Today, I’m asking myself: For what do I truly hunger? For what do I truly thirst?

The fruit of my life will reveal my appetites.

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Capter-a-Day Romans 7

Cheetos are commonly considered a junk food.
Image via Wikipedia

 The very command that was supposed to guide me into life was cleverly used to trip me up, throwing me headlong. Romans 7:10-11 (MSG)

There was a drawer in the kitchen when I was a kid. It was a big drawer. The bottom drawer of the pennensuila to the left of the stove. It was the drawer. In that drawer were potato chips, Oreo cookies, Little Debbie snack cakes, and the occasional gold mine of cream-filled Hostess treats. To a young kid, it was junk food Nirvana.

When I got home from school, it was snack time. A Coke and a snack. One snack. Only one snack. That was the law. Thus speaketh almighty mom. “You don’t want to ruin supper,” she said.

So, I would wolf down my coke and cookies before heading downstairs to turn on after-school television: The Brady Bunch followed by Hogan’s Heroes. It always happened somewhere half-way through the Brady Bunch, right when Peter or Jan found themselves in the midst of a polyester, bell-bottomed predicament.

I really wanted another snack.

But mom said, “It would ruin my supper.”

“So what,” I said to myself. “It’s chicken and noodles. I hate chicken and noodles.”

Listen for the footsteps upstairs. Mom’s in the living room. Quietly make your way up stairs. Watch that third step; It creaks. Tip-toe down the hallway. Peek around the corner. Where’s mom sitting? Good! She’s on the couch facing the other way. Just a few more quiet steps to the drawer of forbidden fruit pies! You gotta love that dad made these drawers so quiet. Grab the stash, then quietly dash back downstairs.

I don’t know how many times I successfully made a sneaky snack run.  Sure, I got caught a few times, just like the Brady kids. But I was successful more often than not, which prompted me to do it again and again.

I thought about the snack drawer when I read today’s chapter. It perfectly illustrates for me the sin nature that Romans explains. That sinful nature in me takes the command that was meant for my good, and turns it into a lustful desire to disobediently appease my out-of-control appetites.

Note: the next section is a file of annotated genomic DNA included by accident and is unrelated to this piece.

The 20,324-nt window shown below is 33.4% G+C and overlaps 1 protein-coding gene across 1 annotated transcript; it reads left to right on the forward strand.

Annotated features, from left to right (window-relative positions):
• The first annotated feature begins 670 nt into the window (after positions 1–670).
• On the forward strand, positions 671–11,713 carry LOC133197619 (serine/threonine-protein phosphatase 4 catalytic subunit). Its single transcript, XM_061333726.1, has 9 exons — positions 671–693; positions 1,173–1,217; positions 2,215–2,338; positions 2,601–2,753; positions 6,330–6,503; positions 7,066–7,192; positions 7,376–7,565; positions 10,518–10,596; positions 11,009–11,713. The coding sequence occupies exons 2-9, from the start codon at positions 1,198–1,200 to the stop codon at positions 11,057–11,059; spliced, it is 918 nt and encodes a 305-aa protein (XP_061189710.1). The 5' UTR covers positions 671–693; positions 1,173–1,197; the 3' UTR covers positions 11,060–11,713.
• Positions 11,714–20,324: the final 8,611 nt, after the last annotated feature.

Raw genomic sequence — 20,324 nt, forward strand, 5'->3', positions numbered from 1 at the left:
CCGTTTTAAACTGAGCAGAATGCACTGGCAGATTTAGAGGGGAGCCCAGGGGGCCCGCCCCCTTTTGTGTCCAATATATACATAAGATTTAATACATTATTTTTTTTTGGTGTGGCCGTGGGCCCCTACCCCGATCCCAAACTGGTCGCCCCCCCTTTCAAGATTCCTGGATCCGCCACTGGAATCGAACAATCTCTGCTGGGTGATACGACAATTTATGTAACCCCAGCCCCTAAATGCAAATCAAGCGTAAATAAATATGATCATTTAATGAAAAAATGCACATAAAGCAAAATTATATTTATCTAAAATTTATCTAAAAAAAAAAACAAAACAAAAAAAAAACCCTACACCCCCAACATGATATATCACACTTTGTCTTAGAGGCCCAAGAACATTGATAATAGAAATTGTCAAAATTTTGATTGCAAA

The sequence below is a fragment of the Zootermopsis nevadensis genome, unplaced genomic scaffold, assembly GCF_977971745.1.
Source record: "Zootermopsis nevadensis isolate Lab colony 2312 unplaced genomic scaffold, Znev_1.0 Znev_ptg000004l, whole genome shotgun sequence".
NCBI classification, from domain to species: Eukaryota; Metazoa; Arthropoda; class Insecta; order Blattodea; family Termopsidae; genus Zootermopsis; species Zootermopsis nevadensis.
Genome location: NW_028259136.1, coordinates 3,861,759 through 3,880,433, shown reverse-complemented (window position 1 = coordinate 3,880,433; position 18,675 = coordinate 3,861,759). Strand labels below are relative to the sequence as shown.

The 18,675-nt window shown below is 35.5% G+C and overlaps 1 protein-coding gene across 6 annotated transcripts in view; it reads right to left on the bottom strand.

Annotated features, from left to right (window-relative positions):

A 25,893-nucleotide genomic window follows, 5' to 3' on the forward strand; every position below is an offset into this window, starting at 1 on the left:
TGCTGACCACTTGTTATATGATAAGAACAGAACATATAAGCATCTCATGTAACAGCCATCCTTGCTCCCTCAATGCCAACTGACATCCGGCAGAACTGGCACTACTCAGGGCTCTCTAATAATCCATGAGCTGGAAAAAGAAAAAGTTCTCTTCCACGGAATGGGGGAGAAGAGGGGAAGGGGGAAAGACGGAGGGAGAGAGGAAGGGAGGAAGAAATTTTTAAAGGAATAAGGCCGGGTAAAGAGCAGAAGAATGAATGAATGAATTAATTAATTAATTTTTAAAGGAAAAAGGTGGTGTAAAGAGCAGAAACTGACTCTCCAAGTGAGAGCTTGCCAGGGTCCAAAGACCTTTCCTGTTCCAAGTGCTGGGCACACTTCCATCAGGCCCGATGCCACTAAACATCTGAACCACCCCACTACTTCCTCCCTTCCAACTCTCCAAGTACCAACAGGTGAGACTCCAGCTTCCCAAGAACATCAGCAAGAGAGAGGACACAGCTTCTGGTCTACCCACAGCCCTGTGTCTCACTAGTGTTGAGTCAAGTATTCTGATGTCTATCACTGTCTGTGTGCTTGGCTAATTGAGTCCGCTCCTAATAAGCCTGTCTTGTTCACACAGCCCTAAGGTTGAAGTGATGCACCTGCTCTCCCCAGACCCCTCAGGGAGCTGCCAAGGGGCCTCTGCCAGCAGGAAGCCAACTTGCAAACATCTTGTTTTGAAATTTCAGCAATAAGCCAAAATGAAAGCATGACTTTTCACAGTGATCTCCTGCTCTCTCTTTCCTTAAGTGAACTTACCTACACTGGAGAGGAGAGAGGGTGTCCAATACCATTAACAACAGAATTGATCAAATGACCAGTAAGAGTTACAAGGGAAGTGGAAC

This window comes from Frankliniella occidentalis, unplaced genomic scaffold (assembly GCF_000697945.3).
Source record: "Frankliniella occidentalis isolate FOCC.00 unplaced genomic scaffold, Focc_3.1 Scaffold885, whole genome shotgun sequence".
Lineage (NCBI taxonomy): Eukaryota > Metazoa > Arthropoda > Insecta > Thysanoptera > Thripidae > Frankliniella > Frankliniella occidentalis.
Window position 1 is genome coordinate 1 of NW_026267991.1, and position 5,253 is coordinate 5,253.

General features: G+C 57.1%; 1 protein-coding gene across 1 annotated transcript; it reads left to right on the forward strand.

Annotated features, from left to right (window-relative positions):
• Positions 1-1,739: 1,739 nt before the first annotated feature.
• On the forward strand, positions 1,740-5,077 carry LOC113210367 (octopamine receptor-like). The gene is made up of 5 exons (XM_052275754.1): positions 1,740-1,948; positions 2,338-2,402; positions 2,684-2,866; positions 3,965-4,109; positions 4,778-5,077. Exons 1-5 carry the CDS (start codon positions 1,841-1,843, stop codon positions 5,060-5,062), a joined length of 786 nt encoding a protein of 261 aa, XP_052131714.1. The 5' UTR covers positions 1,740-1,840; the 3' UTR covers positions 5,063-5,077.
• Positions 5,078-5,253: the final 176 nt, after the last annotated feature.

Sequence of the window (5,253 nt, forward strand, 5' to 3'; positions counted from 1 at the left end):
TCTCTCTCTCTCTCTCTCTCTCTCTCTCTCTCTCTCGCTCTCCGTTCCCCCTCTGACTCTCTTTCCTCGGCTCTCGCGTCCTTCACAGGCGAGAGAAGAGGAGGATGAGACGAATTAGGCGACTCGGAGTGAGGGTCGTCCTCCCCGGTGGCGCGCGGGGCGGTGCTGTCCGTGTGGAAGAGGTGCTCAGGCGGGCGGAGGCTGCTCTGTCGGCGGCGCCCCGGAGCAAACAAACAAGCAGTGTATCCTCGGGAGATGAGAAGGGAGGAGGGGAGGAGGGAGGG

Unfortunately, the older you get, the commands are more important and the disobedience yields more disastrous consequences.

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Chapter-a-Day 2 Kings 14

Picking a fight. Amaziah wouldn't take No for an answer. So Jehoash king of Israel gave in and agreed to a battle between him and Amaziah king of Judah. They met at Beth Shemesh, a town of Judah.

 Judah was thoroughly beaten by Israel—all their soldiers ran home in defeat. 2 Kings 14:11-12 (MSG)

As the youngest of four children, I learned a certain life lesson early: don't be gettin' the big head and don't be pickin' fights, especially with people (or siblings) bigger than you. It's simply not a good idea.

Another life lesson I picked up regrettably late in life: if you are feeling so driven to do something that you won't take no for an answer, then stop. Take a deep breath. Think about it. Ask yourself why. Get help. Obsession is generally a sign that, as Shakespeare put it, "something is rotten in the state of Denmark."

Amaziah's two victories had him feeling all manly and over confident. Driven by pride, or greed, or lust he picked one fight too many. He ended in captivity, the walls of his city in ruins, his treasures looted. What a great word picture of what happens when we allow ourselves to be driven and obsessed by our pride and flesh. We become captive to sin, our lives reduced to ruin.

God, grant me the wisdom to learn from Amaziah's example. May darkness and hatred be my only conquest. Be, O God, the only treasure my heart truly desires. Set me free from captivity to my self-centered obsessions that I might be captivated only by your Holy Spirit. Amen.

Creative Commons photo courtesy of Flickr and richteabiscuit